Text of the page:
Soldier on trial

majormadmax

Úlfhéðnar
Aug 27, 2009
13,433
113
San Antonio!
Grisham-2-Trial-Belton-10.15.13.jpg


He's wearing his uniform at a rally, clearly in violation of Army regulation 670-1 Ch. 1-10.j.

Wearing Army uniforms is prohibited in the following situations:
(1) In connection with the furtherance of any political or commercial interests, or when engaged in off-duty civilian employment.
(2) When participating in public speeches, interviews, picket lines, marches, rallies, or public demonstrations, except as authorized by competent authority.
(3) When attending any meeting or event that is a function of, or is sponsored by, an extremist organization.
(4) When wearing the uniform would bring discredit upon the Army.
(5) When specifically prohibited by Army regulations.
Quite telling...

And he is not on trial as a soldier, this has nothing to do with his military service. He was charged as a private citizen during an off-duty incident and should not be exploiting his service to support his case.
 

PhulesAu

TGT Addict
Jul 26, 2013
3,082
113
Texas, Mostly
I'm not sure what I think of dragging the army into this. BUT I'd like to see one of the Medal Of Honor recipients Tell the obasturd off! but after what they have gone through, to be nominated. I'm in no position to tell one of them how to act.
 

shooterfpga

TGT Addict
Jul 24, 2011
4,431
48
Conroe, TX
Grisham-2-Trial-Belton-10.15.13.jpg


He's wearing his uniform at a rally, clearly in violation of Army regulation 670-1 Ch. 1-10.j.



Quite telling...

And he is not on trial as a soldier, this has nothing to do with his military service. He was charged as a private citizen during an off-duty incident and should not be exploiting his service to support his case.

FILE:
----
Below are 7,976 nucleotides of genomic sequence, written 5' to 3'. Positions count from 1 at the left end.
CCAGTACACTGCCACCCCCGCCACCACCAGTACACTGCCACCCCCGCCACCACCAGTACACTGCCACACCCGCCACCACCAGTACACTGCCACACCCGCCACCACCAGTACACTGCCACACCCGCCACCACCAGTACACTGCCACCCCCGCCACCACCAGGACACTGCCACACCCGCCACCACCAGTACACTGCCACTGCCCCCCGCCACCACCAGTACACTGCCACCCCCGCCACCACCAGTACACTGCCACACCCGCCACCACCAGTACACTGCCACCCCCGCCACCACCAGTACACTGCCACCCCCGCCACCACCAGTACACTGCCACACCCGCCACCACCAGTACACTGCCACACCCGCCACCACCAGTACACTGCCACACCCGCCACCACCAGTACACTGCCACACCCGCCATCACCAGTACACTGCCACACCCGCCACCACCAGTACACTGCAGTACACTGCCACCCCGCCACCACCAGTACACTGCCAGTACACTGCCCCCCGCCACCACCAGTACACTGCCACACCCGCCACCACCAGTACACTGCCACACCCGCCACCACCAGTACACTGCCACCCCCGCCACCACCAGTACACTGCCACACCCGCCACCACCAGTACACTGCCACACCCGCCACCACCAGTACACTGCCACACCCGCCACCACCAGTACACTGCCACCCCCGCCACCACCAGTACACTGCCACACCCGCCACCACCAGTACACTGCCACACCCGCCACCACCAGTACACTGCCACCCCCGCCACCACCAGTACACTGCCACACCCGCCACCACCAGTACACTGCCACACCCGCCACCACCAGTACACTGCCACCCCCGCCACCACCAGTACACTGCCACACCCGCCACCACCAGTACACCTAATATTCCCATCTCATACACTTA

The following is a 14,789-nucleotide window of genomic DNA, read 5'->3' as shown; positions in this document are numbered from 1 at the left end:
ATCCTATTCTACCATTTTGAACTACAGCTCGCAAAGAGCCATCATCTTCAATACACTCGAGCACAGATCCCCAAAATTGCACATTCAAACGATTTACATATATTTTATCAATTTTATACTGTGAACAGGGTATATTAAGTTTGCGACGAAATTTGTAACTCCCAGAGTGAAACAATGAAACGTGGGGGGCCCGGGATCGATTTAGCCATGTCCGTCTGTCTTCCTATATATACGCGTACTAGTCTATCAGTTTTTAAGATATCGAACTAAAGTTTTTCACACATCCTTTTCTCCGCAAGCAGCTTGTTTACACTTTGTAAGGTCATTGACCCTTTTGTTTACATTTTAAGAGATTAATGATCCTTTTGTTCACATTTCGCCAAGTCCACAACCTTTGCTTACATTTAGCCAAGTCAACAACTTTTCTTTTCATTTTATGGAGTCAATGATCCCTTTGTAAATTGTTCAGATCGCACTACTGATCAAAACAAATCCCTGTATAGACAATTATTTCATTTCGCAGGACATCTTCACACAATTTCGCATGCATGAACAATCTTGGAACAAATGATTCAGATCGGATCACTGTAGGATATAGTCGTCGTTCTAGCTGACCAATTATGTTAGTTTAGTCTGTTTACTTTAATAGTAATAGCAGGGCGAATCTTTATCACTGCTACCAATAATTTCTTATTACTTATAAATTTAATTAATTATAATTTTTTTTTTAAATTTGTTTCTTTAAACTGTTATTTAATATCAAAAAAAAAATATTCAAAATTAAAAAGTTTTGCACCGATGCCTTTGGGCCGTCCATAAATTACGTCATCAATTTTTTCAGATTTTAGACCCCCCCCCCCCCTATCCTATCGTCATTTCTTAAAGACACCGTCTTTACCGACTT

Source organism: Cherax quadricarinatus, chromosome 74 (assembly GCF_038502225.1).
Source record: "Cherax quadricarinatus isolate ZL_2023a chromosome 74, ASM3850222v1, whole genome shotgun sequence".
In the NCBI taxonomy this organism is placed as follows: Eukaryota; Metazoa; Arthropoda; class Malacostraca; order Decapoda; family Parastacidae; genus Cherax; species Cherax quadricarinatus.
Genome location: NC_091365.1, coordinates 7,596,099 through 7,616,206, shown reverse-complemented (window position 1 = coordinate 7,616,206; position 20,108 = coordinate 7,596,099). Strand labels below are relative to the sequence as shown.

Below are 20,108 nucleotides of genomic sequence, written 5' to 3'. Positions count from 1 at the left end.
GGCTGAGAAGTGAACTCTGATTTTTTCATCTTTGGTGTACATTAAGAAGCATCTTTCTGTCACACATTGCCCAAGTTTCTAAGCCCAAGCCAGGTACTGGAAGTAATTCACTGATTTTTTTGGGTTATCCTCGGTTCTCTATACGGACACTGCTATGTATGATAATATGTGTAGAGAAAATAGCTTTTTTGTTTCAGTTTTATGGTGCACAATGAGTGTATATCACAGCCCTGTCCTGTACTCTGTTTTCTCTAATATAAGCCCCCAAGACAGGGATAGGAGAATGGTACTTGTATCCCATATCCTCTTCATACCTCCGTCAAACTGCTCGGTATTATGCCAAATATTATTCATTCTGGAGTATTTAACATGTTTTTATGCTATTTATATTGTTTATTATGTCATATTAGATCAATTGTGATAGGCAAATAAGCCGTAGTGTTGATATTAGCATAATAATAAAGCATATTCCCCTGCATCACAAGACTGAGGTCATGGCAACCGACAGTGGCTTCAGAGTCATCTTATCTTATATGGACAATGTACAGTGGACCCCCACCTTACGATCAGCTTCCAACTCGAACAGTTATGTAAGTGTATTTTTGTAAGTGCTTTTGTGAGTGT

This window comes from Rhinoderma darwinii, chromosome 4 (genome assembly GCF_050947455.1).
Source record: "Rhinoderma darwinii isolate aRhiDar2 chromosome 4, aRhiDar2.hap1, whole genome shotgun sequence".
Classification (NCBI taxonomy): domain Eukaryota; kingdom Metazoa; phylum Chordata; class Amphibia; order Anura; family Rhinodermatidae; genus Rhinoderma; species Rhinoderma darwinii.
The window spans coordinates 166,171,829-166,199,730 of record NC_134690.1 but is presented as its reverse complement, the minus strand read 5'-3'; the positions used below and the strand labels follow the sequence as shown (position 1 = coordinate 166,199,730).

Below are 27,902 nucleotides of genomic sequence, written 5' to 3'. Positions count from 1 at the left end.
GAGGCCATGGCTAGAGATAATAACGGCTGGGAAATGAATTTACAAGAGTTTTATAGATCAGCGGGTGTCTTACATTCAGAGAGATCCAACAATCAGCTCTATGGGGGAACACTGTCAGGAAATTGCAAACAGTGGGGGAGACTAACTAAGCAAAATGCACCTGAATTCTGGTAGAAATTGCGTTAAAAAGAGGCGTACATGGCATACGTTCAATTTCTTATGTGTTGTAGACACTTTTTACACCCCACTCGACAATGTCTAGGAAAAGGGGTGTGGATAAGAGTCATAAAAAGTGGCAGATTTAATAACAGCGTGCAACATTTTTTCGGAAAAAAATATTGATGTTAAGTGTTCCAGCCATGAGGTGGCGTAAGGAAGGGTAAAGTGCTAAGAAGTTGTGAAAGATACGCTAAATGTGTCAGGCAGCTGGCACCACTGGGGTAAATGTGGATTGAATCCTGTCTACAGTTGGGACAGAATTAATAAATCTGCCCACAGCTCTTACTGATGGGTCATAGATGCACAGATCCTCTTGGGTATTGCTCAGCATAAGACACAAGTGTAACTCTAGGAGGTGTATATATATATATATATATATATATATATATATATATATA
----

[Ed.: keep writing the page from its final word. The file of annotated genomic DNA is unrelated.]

I dont believe it matters whether its a military court or civilian as to whether he should wear his uniform. Lawyers will tell you to play to the jury and those of the court by looking professional. What is more professional than our dress uniform? Yeah, it may not be in good taste and possibly bring ucmj charges later. But im pretty sure id rather take ucmj than a bs civilian charge. And because of his most likely great conduct he probably wont see anything but an njp if anything at all unless higher up is politically motivated and wants to make an example.

Its an injustice that this soldier gets harrassed but not too many months ago, a random guy in galveston waving a come and take it flag with an ar15 strapped to his back on a busy weekend right on the beach walked up and down for hours unmolested. Hmmm.....we follow a set of standards and uniformity, if they arent going to follow a standard they shouldnt try to enforce one that isnt even illegal.
 

majormadmax

Úlfhéðnar
Aug 27, 2009
13,433
113
San Antonio!
It's not a BS civilian charge. No matter what the circumstances, peace officers in Texas have the right to disarm anyone during contact. He refused to hand over his weapon and was charged for it. This guy is a known instigator (he has a long track record of it in the military) and he knew what he was doing was wrong but "wanted to make a point." I am not talking about the OC, but how he reacted to the police. Play stupid games, win stupid prizes!
 

Shotgun Jeremy

Spelling Bee Champeon
Lifetime Member
Jul 8, 2012
11,222
113
Central Texas
I believe that only applies to chl carriers and their pistols. I've seen several of these videos where officers ask the guys to take off their rifles and the guys refuse to unless they are being apprehended. Then the discussion moves on to other things.
 

majormadmax

Úlfhéðnar
Aug 27, 2009
13,433
113
San Antonio!
If a peace officer reasonably believes a safety risk exists, the officer may disarm anyone. It doesn't only apply to CHL holders (although Grisham has a CHL and was carrying a concealed .45, so GC §411.207 would apply)...
 
Last edited:

Shotgun Jeremy

Spelling Bee Champeon
Lifetime Member
Jul 8, 2012
11,222
113
Central Texas
Yea, i forgot about that part.
 
Top Bottom